• No two board members are the same: People process information differently. Some may like spreadsheets and charts while others may prefer people-centered stories and images. Accommodating board members may be time consuming initially but it is worth it in the long run.
  • Two-way street: Just as staff must share information at the board level, the board must also share information with staff, where appropriate. Staff may be more likely to view the work environment as cohesive and collaborative as a result.
  • Be mindful: It is important to foster board/staff communications in the proper way. Given the power imbalance between board and staff, it is preferable that executive leadership acts as the conduit through which information is passed in either direction, and they must approve of all communications, especially from staff to board. Situations where board members may need to engage directly with staff are limited, especially within large organizations. However, instances where this may be required include seeking staff input if the board needs to hire new leadership.

External Communication

Board members are charged with being ambassadors for the organization to the community they serve and their own professional networks. To maximize board members’ external communication, here are a few things for executive leadership and organizational staff to consider:

  • Elevator pitch: Board members should be able to effectively discuss an organization’s mandate with a variety of audiences. Support them in understanding the most important aspects of your organization, so they can deliver a valuable pitch to whomever they are speaking to.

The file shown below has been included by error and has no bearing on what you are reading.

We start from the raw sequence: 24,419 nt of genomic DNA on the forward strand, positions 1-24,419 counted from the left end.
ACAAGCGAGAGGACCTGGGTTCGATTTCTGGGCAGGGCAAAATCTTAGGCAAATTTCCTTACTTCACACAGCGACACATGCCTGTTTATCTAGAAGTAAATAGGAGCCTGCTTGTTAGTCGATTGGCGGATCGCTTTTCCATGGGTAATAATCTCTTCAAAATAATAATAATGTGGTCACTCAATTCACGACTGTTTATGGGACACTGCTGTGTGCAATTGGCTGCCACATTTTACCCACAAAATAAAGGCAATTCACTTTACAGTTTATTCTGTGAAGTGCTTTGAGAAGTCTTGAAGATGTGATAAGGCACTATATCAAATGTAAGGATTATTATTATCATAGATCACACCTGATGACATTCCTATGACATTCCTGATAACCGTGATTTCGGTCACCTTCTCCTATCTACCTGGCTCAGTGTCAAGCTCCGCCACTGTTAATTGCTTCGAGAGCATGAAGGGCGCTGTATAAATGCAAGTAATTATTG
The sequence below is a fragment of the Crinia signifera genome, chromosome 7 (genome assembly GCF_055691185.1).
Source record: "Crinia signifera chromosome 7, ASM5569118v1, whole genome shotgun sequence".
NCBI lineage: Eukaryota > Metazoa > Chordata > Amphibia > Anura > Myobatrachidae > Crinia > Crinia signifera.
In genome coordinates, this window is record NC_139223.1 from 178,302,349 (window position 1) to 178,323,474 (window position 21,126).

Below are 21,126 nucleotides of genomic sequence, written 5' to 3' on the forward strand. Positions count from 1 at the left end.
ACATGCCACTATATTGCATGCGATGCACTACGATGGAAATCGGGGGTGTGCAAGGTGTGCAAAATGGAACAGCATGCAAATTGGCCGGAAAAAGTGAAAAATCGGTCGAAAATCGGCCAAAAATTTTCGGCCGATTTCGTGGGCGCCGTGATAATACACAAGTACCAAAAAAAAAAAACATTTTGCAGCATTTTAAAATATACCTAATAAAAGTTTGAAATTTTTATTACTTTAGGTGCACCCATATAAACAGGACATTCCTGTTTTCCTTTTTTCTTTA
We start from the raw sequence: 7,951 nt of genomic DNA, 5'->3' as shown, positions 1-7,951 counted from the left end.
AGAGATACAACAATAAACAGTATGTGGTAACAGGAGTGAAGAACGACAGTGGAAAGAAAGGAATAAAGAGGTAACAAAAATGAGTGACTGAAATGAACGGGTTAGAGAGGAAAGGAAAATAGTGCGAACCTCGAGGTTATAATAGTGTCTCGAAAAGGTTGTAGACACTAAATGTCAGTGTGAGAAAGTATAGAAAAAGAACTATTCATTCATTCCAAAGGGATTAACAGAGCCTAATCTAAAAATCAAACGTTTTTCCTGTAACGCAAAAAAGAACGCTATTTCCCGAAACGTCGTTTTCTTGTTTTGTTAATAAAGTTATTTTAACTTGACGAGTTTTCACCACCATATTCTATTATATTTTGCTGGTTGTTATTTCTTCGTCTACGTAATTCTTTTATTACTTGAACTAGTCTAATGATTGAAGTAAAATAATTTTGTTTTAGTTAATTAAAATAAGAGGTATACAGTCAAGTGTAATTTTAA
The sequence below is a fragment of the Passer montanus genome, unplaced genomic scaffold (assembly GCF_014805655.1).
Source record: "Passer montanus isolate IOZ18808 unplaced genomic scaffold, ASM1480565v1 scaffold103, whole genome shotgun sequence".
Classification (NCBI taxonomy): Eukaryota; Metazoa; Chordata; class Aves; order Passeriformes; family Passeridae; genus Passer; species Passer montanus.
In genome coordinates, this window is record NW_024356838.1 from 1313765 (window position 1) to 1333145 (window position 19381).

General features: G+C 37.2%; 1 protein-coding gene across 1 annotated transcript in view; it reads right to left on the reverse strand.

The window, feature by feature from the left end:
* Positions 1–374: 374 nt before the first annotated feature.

• Information is (again) key: As discussed above, information is key for board members to fulfil their responsibilities. This is not just in terms of supporting organizational strategy and decision-making, but it also extends to how board members communicate with external actors. Board members must be informed about key messages, updates on programming, and any changes the organization is undergoing so they can present the best and most up-to-date picture.

What else?

Sharing important and relevant information in the most accessible way, reflecting on which communication strategies have led to meaningful change and which have not, and ensuring an environment of transparency, accountability, and where board members and staff feel comfortable in airing concerns–these are all key aspects to consider. Investing in effective board communication is not something that happens on its own. We have seen organizations benefit from designating someone in the office of the President/CEO (such as the Chief of Staff, Executive Assistant, or other high-level professional) to manage board-level communication. Board communication doesn’t happen instantaneously. Rather, it is an ongoing process requiring flexibility and honesty. Choosing to prioritize good board communication will go a long way in promoting successful decision-making at all levels, and enabling your organization to benefit fully from the expertise of your board members.

If you are interested in learning more about effective board communication, please contact Robin Heller, President of The Athena Advisors, at